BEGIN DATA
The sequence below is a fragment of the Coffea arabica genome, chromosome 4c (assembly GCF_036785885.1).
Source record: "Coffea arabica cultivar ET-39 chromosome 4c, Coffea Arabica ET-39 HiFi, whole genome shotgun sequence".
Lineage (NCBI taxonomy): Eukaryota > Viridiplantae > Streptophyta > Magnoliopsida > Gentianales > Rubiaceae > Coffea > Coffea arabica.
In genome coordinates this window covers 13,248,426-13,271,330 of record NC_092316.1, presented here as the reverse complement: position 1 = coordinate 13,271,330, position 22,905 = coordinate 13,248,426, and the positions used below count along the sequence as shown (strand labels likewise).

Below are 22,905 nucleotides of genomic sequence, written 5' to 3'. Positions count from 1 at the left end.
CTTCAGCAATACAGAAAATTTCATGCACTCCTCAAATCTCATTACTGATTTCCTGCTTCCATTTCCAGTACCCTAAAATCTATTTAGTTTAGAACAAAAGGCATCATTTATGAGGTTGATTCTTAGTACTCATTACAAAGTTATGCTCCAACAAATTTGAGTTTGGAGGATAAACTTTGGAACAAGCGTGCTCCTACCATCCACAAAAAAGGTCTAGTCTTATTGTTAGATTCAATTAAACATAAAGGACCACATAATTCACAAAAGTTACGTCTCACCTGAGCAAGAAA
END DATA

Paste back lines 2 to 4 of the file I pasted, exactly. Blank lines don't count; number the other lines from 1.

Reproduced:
Source record: "Coffea arabica cultivar ET-39 chromosome 4c, Coffea Arabica ET-39 HiFi, whole genome shotgun sequence".
Lineage (NCBI taxonomy): Eukaryota > Viridiplantae > Streptophyta > Magnoliopsida > Gentianales > Rubiaceae > Coffea > Coffea arabica.
In genome coordinates this window covers 13,248,426-13,271,330 of record NC_092316.1, presented here as the reverse complement: position 1 = coordinate 13,271,330, position 22,905 = coordinate 13,248,426, and the positions used below count along the sequence as shown (strand labels likewise).